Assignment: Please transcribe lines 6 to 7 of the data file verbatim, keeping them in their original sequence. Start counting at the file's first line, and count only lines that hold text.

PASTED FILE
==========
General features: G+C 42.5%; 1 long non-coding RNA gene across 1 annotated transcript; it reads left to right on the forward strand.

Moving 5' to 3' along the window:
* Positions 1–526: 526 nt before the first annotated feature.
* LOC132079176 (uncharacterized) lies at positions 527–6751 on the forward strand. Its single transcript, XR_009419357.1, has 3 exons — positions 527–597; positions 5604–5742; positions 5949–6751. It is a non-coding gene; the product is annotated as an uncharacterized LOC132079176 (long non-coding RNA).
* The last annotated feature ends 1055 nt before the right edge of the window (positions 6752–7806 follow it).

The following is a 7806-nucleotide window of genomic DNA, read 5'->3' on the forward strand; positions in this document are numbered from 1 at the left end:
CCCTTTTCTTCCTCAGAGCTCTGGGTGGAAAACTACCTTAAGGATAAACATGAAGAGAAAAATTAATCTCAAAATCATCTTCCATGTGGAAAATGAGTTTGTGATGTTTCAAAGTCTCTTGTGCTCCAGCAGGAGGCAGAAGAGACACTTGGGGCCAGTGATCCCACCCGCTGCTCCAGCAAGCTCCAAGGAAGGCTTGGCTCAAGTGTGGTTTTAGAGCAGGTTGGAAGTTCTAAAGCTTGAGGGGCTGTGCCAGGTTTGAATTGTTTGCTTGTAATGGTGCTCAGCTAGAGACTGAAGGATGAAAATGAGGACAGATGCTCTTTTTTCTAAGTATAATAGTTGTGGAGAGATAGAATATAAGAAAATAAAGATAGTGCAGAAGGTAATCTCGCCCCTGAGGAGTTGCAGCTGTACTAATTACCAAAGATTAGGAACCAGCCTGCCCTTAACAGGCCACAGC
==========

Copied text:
The following is a 7806-nucleotide window of genomic DNA, read 5'->3' on the forward strand; positions in this document are numbered from 1 at the left end:
CCCTTTTCTTCCTCAGAGCTCTGGGTGGAAAACTACCTTAAGGATAAACATGAAGAGAAAAATTAATCTCAAAATCATCTTCCATGTGGAAAATGAGTTTGTGATGTTTCAAAGTCTCTTGTGCTCCAGCAGGAGGCAGAAGAGACACTTGGGGCCAGTGATCCCACCCGCTGCTCCAGCAAGCTCCAAGGAAGGCTTGGCTCAAGTGTGGTTTTAGAGCAGGTTGGAAGTTCTAAAGCTTGAGGGGCTGTGCCAGGTTTGAATTGTTTGCTTGTAATGGTGCTCAGCTAGAGACTGAAGGATGAAAATGAGGACAGATGCTCTTTTTTCTAAGTATAATAGTTGTGGAGAGATAGAATATAAGAAAATAAAGATAGTGCAGAAGGTAATCTCGCCCCTGAGGAGTTGCAGCTGTACTAATTACCAAAGATTAGGAACCAGCCTGCCCTTAACAGGCCACAGC